Review of Shtier, ed., Flora’s Fieldworkers

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Ann Shtier, ed., Flora’s Fieldworkers: Women and Botany in Nineteenth-Century Canada. Montreal and Kingston: McGill-Queen’s University Press, 2022. 488 pgs. ISBN 9780228011125.

Reviewed by Patricia Bowley.

Readers of Flora’s Fieldworkers: Women and Botany in Nineteenth Century Canada will discover an edited collection of essays, each of which is captivating and instructive on its own. Taken as a whole, this volume successfully interweaves several major themes in contemporary historical research: women’s history and gender history; the history of botanical science, interpreted in the mid-1800s as the growth and formation of flowers; and social histories of nineteenth-century Canada, Newfoundland, and Australia. Flora herself, the goddess of flowers in Roman mythology, would be delighted to be associated with such a thoughtful anthology.

Flora’s Fieldworkers is compiled from research papers presented at the 2017 workshop “Women, Men, and Plants in Nineteenth-Century Canada: New Resources, New Perspectives”. Scholars from a variety of disciplines are included in the collection. Although the book title suggests an exclusive focus on Canadian history, contributor Sara Maroske writes about Australia, and in several of the essays, British colonies outside Canada are added to the discussions; for example, Newfoundland in the case of collector Mary Brenton; the UK, headquarters at Kew of Sir Joseph Hooker, botanist, explorer and Brenton’s mentor; and even India, where Lady Dalhousie (Lady D to her husband) continued to collect native plants following his re-assignment. A vibrant communication network is shown to have existed between women and men; letters, live specimens and preserved herbaria, and botanical texts were integral to the expansionist and domestic projects of the British Empire (101).

Without exception, the women foregrounded in the book have personalities as well as botanical accomplishments. Many have been left out of the historical record until now, so getting to know them all as Flora’s fieldworkers is a pleasure. The following examples struck a chord for this reviewer. Isabella McIntosh (1828-c.1915) was a devout Presbyterian and a passionate collector of native ferns. When McIntosh’s father died, leaving Isabella and her sisters financially insecure, the women founded and ran a successful school for girls, and moved comfortably through Montreal’s social, religious and pedagogical circles. Alice Hollingsworth (1870-1954) was also devoted to learning, but unlike the majority of collectors featured in this book she was a pioneer and a farmer, who created an extensive herbarium of native plants growing near her home in the Muskoka district of rural Ontario. She uncovered artifacts and evidence of Indigenous sites as well as plants in her rambles through the countryside, and became an important source of local Indigenous history. She was also a founding member of the United Farm Women of Ontario in the 1920s. Artist Sophie Pemberton (1869-1959), born in Victoria, British Columbia, drew and painted flowers. Her albums of watercolour wildflowers, created as gifts for her siblings, melded her technical skill at botanical illustration with the active family and social life she enjoyed in Victoria and in London. Author Kristina Huneault interprets Sophie Pemberton’s albums as symbols of the similarities and differences shared by the botanizers who are profiled in Flora’s Fieldworkers as they strove to create a niche for themselves and their work. Likewise, authors and co-authors of each essay bring a unique scholarly background to their shared interest in the history of women in botanical science.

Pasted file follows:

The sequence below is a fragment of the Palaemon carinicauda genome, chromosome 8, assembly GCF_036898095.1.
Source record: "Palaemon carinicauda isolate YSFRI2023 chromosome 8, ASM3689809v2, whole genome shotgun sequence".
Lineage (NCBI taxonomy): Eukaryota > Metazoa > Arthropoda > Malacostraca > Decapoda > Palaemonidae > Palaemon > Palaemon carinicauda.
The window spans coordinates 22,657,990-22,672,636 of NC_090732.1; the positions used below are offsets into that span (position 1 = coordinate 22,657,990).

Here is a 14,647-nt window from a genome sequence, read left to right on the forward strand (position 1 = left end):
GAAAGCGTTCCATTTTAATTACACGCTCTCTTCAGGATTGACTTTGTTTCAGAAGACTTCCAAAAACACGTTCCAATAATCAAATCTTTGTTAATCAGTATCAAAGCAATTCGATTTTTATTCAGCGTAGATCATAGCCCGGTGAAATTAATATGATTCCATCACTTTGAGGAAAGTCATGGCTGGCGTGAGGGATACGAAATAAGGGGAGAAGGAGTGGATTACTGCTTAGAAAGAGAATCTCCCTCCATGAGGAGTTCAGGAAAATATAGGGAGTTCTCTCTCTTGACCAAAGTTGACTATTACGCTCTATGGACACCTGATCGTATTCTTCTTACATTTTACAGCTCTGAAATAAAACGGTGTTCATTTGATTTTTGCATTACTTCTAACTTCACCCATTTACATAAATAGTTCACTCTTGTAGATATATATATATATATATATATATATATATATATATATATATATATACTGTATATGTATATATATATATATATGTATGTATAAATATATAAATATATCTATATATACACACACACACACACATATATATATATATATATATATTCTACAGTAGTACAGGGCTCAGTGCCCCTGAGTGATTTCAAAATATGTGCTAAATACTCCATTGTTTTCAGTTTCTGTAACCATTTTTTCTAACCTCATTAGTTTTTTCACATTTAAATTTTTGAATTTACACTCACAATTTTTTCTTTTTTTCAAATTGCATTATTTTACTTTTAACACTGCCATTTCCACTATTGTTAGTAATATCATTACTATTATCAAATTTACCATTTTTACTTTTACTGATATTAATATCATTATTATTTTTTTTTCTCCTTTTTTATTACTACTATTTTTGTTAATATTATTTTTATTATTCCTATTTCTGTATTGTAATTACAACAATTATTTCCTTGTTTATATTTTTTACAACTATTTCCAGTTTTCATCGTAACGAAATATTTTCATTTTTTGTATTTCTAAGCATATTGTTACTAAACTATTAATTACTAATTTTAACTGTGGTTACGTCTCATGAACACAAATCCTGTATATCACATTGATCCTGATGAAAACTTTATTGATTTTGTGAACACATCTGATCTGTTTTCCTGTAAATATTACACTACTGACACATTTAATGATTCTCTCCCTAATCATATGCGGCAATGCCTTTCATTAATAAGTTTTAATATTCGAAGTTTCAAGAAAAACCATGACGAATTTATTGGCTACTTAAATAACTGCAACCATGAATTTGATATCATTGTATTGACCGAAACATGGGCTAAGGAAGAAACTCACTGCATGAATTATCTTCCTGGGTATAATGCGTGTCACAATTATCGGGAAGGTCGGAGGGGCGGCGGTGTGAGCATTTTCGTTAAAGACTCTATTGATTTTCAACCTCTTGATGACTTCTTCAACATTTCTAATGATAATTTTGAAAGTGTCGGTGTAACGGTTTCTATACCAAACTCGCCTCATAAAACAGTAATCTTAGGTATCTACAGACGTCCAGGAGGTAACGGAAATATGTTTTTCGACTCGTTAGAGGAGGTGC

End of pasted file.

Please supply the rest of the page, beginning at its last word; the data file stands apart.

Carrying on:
An extremely valuable part of each essay, not least for scholars who wish to continue this line of research, is the extensive bibliography and endnotes. Each author uses a selection of sources in ways that are amazingly creative. A case in point is the innovative approach taken by Jacques Cayouette and Faye-Yin Khoo, in their analysis of nine different documents, each published in the 1820s and some never examined before, containing the names or descriptions of plant specimens collected by Lady Dalhousie during her 1820-28 stay in Lower Canada. Cayouette and Khoo link these names to lists of endangered species published by the Canadian Museum of Nature and the Quebec Ministry of the Environment between 1983 and 2016. Thirty-six plants collected by Lady Dalhousie have been identified as at-risk species in contemporary Quebec; most of these are native orchids. Information gleaned from Cayouette and Khoo’s painstaking research will be used to track and protect these rare plants and their habitats in the future.